Future of Learning

OPINION: To fight online trolls, we must teach teenagers how to think like them

Showing high-schoolers the real meaning of ‘fake news’ and the First Amendment

A display at the Newseum museum dedicated to information, the press and journalism.

A display at the Newseum in Washington, D.C., dedicated to information, the press and journalism.

High school students often combat social media trolling by leaping before they look, jumping into heated arguments online. There’s a better way, though, that requires teenagers to imagine themselves as the trolls who are dedicated to manipulating them.

Students often find themselves on the front lines of the battle against the ever-multiplying mass of inaccurate and intentionally misleading information online.

Young people are tomorrow’s news creators and news consumers, and will soon make future-shaping decisions based on what they believe to be true. High school students are also teenagers, though, and while they may be technologically savvy, they are often psychologically unsophisticated and eager to be part of a cause or group — making them easy marks for the purveyors of misinformation. Only half of Americans say their schools gave them strong critical-thinking skills, according to a study released this week by the Reboot Foundation, where I serve as executive director.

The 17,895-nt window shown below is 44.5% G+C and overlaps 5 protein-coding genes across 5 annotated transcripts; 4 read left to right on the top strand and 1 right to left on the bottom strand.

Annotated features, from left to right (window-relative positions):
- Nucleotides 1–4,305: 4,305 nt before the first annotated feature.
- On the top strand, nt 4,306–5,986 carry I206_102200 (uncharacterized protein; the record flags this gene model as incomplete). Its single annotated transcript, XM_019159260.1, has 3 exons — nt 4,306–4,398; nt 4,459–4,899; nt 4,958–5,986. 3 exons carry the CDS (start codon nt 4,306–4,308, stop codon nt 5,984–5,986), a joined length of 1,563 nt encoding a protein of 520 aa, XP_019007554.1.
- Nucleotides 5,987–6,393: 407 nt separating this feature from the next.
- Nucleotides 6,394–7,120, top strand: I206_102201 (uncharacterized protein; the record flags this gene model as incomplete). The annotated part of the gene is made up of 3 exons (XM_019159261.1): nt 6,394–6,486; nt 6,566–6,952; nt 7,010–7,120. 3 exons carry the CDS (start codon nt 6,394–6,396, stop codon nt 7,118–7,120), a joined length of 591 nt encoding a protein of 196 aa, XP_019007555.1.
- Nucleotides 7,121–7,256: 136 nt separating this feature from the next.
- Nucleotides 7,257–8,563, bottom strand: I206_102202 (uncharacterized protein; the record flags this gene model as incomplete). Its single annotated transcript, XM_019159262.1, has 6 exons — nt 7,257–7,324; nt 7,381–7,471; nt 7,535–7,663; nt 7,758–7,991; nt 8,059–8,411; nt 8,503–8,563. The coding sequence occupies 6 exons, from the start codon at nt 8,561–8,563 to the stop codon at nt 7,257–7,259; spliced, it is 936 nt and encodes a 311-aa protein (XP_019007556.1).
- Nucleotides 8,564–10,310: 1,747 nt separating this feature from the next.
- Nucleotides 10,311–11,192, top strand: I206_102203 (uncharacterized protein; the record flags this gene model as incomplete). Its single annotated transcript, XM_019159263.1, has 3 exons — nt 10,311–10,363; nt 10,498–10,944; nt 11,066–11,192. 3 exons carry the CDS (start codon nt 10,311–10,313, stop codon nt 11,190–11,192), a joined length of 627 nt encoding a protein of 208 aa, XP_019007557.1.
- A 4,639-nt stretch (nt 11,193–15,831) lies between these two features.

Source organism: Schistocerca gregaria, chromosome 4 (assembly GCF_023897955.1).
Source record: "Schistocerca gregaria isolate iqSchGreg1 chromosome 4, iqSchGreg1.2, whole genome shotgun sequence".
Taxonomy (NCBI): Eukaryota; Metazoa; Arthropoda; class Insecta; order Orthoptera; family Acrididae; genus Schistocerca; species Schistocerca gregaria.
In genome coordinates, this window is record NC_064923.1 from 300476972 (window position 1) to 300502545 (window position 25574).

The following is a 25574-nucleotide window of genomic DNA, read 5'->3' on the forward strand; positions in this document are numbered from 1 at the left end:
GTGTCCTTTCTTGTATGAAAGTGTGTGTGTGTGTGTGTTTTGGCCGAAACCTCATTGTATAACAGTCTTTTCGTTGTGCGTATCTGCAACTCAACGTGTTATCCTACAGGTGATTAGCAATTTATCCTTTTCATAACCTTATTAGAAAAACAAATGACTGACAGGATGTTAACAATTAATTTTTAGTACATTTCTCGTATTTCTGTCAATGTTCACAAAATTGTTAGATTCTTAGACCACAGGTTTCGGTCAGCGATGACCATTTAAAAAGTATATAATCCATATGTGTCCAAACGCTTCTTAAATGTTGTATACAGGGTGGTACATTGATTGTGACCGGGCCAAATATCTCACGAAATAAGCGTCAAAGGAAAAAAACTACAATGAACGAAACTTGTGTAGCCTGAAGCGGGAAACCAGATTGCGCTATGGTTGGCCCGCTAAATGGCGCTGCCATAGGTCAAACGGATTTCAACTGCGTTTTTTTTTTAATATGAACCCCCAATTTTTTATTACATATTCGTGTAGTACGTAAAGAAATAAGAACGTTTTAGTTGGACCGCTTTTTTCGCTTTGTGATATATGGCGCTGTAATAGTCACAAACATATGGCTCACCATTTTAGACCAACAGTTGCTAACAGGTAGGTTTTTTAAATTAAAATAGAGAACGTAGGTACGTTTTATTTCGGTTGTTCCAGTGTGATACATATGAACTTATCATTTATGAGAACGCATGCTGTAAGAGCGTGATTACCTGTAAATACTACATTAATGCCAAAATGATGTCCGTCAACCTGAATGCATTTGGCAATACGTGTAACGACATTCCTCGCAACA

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A range of “media literacy” efforts have tried to address this crisis of credulity. Successful new programs take the adolescent psyche into account: Let teenagers know that there are people on the web whose goal is to manipulate and deceive them, and offer them tools to outsmart the trolls.

This is, in fact, the approach taken by “Fighting Fake News: How to Outsmart Trolls and Troublemakers,” a course developed by the nonprofit Newseum and offered both in-person at its Washington, D.C., location and online. The Newseum’s so-called anti-fake-news resources feature an attitude that is fresher and more fun than the typical media-literacy lecture, perhaps because actual teenagers were involved in their development.

A lesson plan offered on the organization’s website, for example, uses an investigation conducted by an NPR reporter to explore the intentions of the people who post hoaxes and other forms of disinformation. Students listen to the segment — titled “We Tracked Down A Fake-News Creator In The Suburbs. Here’s What We Learned” — and discuss with their teacher and one another why they think individuals might generate poorly sourced stories.

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Asking students to think hard about the motives of trolls — whether it’s to make money, help a political party or candidate, or sow division and undermine citizens’ faith in democracy — takes these young people a few steps closer to understanding the dangers that such misinformation poses to society. One hopes it may also raise hackles among participating teenagers, a demographic that is famously averse to feeling manipulated and controlled.